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Bhaav, bhakti, buoyancy

Aruna Sairam is all set for her first abhang concert in Chennai


Aruna Sairam will present a concert titled "The wisdom of Vittala" on November 18.

Aruna Sairam has always enjoyed singing a reverberant abhang or two in her Carnatic music concerts. But at The Hindu Friday Music Festival she offers an exclusive recital of abhangs, a first time experience for the artiste. Her "full bench" concert features accompanists from the north and the south. Percussionists Aneesh Pradhan (tabla), Prakash Shejawal (pakhawaj) and Pradip Rath (cymbals) join K. Murugabhoopathy (mridangam) and S.V. Ramani (ghatam). Sudhir Naik plays the harmonium while H. N. Bhaskar offers support on the violin.

What drew Aruna to this genre? "Growing up in Bombay was to hear abhangs from childhood — on the street, marketplace, bus, and during pujas at home." Her mother had a marble altar for her cherished images of Radha and Krishna, and invited abhang groups of different styles on celebratory occasions. She even engaged a traditional abhang guru to teach Aruna. He taught her not just the verses, but also the lines suitable for elaboration, and the techniques of accentuating "usi", its singular, irresistible offbeat rhythm. Young Aruna unfailingly watched the Sunday harikatha slots on Doordarshan, where experts narrated stories of Namdev, Tukaram, Gnaneshwar, or Pandharpur, with abhangs to illustrate and heighten the mood. "Though I was learning Carnatic music, abhangs were always running through my head, as part of the milieu. Since I know Marathi, I relished their intense bhaav all the more."

Abhang singing demands a grasp of many things. Ragas don't change definitively, they fade into one another. The rhythms are dynamic and dramatic. Each word of the song carries resonance. Knowledge of the life story of the saint composer evokes deeper feeling. Exposure to a range of styles is essential to develop one's own approach. A strong voice with a resonant timbre is a must, and here Aruna scores easily.

Bhajans focus on the inward journey. Abhangs are more exuberant expressions of the communitarian experience. "I'm drawn to abhangs because they are sung by pilgrims on their journey to the temples on foot. They dance, carry dolis, play the dholak and cymbals, and everyone joins in the chorus. This procession makes an undulating visual. I feel its pulsating rhythms and ecstasy when I sing abhangs." Her own visit to Pandharpur as a young girl has remained with her. That memory is at the core of her love for the genre.

Aruna is inspired by Bhimsen Joshi's approach. "He moulds the abhang to his classical style, without sacrificing its vital buoyancy."

Did she have to change her perspective to switch from Carnatic music to abhang singing? "It's not that I have to re-invent myself. I've been singing abhangs since childhood." She notes that they have a mesmerising power, appealing to everyone from the traditional Mylapore homemaker to globetrotting professionals.

Is she apprehensive about her first all-abhang concert in Chennai? "No," she replies. "The genre is not new to me, and I have been working towards its exclusive presentation. Besides, I have complete faith in the songs. The words of Namdev, Janabai, Tukaram and Gnaneshwar cannot fail to move hearts."

* * *

`Abhang was part of my training' -- ARUNA SAIRAM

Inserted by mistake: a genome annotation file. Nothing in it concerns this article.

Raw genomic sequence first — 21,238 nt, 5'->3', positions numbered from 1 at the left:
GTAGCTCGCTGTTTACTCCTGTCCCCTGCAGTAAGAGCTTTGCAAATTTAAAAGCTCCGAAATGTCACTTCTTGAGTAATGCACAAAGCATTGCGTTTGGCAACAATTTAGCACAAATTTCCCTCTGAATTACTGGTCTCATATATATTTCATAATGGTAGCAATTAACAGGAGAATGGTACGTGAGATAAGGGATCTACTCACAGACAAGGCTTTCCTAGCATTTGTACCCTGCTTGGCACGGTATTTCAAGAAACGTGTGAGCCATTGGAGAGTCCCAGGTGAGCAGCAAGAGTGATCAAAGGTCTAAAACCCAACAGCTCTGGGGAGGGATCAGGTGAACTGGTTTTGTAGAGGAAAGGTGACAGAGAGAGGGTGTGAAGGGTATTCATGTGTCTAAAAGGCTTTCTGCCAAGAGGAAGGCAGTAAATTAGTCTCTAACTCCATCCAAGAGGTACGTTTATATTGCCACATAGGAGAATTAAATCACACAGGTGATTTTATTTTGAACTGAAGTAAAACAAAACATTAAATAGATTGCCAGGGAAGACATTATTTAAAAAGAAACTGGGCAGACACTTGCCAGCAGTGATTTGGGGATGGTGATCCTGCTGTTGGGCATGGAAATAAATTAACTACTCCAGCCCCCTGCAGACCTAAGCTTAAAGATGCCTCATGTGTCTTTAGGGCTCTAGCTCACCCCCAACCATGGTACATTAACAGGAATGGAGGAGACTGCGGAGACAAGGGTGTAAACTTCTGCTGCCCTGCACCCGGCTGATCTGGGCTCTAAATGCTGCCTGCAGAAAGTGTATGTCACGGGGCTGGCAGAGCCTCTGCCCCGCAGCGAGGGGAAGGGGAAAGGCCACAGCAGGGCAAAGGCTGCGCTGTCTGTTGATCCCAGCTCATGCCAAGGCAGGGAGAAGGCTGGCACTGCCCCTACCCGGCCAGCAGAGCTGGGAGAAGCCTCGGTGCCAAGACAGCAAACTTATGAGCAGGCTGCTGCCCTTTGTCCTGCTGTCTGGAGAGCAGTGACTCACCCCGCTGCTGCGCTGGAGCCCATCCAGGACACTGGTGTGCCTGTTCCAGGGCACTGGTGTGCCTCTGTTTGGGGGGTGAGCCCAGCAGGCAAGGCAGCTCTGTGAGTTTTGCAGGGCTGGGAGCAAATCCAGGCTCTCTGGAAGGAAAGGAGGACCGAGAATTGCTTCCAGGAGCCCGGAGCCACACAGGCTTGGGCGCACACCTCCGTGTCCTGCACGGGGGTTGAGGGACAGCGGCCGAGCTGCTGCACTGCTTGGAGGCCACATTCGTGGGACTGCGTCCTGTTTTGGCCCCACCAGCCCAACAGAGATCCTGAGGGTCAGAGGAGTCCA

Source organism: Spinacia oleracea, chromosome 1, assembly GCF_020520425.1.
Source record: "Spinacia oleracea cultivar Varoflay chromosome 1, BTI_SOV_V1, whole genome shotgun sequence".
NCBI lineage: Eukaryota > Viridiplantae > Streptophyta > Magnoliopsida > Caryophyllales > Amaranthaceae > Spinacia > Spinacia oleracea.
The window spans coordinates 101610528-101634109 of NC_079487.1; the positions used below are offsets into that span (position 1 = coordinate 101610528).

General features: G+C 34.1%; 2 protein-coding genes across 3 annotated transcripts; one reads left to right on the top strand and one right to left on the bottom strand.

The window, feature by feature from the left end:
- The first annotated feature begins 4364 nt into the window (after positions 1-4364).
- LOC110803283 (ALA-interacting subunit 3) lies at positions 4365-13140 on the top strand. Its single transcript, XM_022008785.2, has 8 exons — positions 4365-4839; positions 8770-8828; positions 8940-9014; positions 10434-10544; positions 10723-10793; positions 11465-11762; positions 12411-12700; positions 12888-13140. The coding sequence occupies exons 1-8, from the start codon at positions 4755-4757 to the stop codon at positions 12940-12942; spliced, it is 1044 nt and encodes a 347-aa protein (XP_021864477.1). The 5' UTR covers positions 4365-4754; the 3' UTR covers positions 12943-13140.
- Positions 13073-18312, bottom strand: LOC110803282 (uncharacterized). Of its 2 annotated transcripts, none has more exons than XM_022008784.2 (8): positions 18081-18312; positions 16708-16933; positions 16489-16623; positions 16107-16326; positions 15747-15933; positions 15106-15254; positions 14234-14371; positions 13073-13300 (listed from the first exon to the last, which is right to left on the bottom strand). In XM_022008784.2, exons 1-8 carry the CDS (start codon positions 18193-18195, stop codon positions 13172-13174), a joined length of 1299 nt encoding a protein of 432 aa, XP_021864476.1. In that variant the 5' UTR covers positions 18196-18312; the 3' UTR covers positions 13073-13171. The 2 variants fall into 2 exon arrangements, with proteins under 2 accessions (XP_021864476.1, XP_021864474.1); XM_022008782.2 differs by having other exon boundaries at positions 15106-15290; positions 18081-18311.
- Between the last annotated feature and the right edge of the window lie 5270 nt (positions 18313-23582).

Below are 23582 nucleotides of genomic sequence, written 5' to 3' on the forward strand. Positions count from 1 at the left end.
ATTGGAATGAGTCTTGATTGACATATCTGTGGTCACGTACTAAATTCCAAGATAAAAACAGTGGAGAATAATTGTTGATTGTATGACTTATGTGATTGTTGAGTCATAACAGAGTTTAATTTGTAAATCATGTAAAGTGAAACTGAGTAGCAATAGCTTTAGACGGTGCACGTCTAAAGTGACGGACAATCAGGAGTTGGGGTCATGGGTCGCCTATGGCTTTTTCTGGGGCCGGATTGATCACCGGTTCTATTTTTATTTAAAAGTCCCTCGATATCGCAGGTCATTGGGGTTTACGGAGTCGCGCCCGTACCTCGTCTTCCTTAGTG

IMMERSED IN THE TRADITION Aruna Sairam

What feature would you single out in abhang singing as most exciting?

The lyrics are so personal — the poet speaks with ruthless honesty — about himself or herself, about the world around, and ultimately about God. The rhythms enhance this quality — the emphasis is on the usi beat, the offbeat really. As you hear the abhang singer, you realise that both the word and its rhythm are equally important. In fact, the word gets its added import from the rhythm allotted to it. My guru drew my attention to this fact — and also told me how to choose the line for improvisation, it had to have something special in its meaning, its sound and beat. Minute details had to be taken into account in this process of elaboration.

Can abhang singing be learnt in a classroom? Doesn't it require the experience of group singing?

Constant listening is necessary to absorb any genre of music. With abhangs, I was lucky. I was exposed to many styles of abhang singing in Bombay such as Naradiya and Varkari paddhatis. I absorbed their nuances naturally, spontaneously. The frequent bhajans organised by my mother brought abhang singers to my home. So this style was as much a part of my musical learning as was classical music.

What would you single out as unique to this style?

The swaying movements of the dancing pilgrims journeying to Pandharpur energise the rhythms and melodies of the abhangs they sing. Their ecstatic movements vary according to the kind of road they travel. Such changes inhere in the beats, such shifts are revealed in the way one raga glides into another. Yes, I know Marathi. That helps immeasurably in empathising with the genre. Also, Tamils have a connection to abhangs through their own Thanjavur tradition. So, when I sing an abhang, I don't feel that I'm doing something that is distanced from my background.

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Presenting sponsor: Geojit Financial Services Ltd.

Associate sponsors: Bose, Kingfisher Airlines, RmKV, AVT Premium

Hospitality sponsor: Taj Connemara

Event manager: Show Space

For tickets

Season tickets: Rs. 2,500 and Rs. 1,500. Daily tickets: Rs. 500, Rs. 300 and Rs. 100. Available at Landmark (Nungambakkam, Spencer Plaza, Citi Center). To book online: log on to www.thehindu.com/novemberfest

GOWRI RAMNARAYAN

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